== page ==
City Council bans commercial marijuana

CARLSBAD — Commercial marijuana operations were banned in a 4-1 vote Sept. 26 by the City Council.

Recreational cannabis was legalized in California in 2016 via Proposition 64, although commercial sales and operations will not begin until Jan. 1, 2018. However, the council opted to introduce an ordinance to ban such sales, commercial activities and outdoor grows on personal property up to six plants, as allowed by state law unless a city outlaws the practice.

John Byrum, a prevention specialist with the North Coastal Prevention Coalition in Vista, said he and the organization applaud the decision to ban all commercial marijuana activities.

“Unfortunately, Carlsbad residents may soon face outside interests funded by the San Diego Association of Cannabis Professionals (ACP),” he said. “They are on the streets gathering signatures to overturn your efforts. They are using misinformation and outright lies such as, ‘Do you want to keep marijuana away from schools?’”

With the new regulations, violations would be considered a misdemeanor criminal offense except where state law limits the penalty to an infraction. The change will go into effect 30 days after Tuesday’s meeting.

Prior to the Sept. 26 vote, the city already prohibited commercial cannabis activities in two ways, according to the city website.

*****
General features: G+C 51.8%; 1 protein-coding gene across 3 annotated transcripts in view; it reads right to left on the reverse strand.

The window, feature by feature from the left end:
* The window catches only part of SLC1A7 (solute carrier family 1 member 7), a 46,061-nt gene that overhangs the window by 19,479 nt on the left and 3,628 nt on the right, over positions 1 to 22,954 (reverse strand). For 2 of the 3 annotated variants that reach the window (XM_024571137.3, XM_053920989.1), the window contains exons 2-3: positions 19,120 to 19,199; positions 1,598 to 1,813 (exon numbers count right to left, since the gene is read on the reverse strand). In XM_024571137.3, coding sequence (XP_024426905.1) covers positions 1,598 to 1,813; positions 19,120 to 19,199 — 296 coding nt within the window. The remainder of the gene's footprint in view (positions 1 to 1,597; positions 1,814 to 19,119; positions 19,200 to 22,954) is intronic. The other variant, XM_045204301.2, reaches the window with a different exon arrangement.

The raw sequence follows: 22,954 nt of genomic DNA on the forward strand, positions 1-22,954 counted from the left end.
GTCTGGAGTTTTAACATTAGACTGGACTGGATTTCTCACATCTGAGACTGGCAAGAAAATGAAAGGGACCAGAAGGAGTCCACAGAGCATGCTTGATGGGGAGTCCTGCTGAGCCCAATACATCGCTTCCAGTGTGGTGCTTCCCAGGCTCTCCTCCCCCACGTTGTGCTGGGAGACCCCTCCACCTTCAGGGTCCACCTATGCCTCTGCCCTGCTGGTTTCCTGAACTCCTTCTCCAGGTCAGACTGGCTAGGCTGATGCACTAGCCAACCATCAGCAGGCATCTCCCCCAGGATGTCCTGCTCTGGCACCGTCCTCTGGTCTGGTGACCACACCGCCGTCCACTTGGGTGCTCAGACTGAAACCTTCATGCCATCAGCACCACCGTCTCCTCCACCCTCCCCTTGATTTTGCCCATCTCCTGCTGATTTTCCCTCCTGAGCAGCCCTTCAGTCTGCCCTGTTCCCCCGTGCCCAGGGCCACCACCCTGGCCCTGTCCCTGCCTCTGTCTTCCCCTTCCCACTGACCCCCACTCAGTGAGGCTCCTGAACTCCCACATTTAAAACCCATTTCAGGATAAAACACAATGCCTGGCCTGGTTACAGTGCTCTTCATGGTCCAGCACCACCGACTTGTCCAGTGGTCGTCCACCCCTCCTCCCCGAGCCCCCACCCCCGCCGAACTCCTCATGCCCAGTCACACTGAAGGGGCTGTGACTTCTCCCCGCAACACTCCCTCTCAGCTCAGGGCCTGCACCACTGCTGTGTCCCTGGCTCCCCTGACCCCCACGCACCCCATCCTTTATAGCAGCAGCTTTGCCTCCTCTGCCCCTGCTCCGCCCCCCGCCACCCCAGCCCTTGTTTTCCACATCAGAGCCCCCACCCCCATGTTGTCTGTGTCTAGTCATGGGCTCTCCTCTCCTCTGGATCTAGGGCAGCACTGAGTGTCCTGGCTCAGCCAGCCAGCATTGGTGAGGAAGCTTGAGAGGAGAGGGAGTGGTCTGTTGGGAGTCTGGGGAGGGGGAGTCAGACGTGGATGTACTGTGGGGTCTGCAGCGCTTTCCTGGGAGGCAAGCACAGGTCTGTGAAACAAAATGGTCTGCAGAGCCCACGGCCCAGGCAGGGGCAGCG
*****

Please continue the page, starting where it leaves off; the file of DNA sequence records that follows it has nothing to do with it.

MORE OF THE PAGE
First, the city only allows commercial activities specifically called out in the zoning code, and commercial cannabis activities such as dispensaries, cultivation, manufacturing and delivery are not included in the list of allowed uses. Second, the city’s business license regulations do not allow businesses that violate federal law.

In addition, Carlsbad residents must conceal indoor grows at their private residence and outdoor cultivation is not allowed on their property. Users also cannot smoke or ingest marijuana in any public place. A violation can result in a misdemeanor charge.

“I just want to thank you for your stand to not allow cannabis businesses in Carlsbad,” resident Kelly McCormick said. “I think that is very commendable. And for protecting our youth and people 21 to 25 who can still encounter brain damage, actually, from the developing brain using pot products.”

Among Carlsbad voters only, Proposition 64 passed by 57 percent, according to the city’s website. The law decriminalizes the nonmedical use of marijuana by people 21 and older, allows the personal cultivation of six marijuana plants, creates state regulatory and licensing system for the commercial cultivation, testing and distribution of nonmedical marijuana, and the manufacturing of nonmedical marijuana products.

Sam Humeid, of the San Diego Cannabis Delivery Alliance, urged the council to allow delivery services for infirm residents, as is done in La Quinta, which also has a ban on commercial activities.


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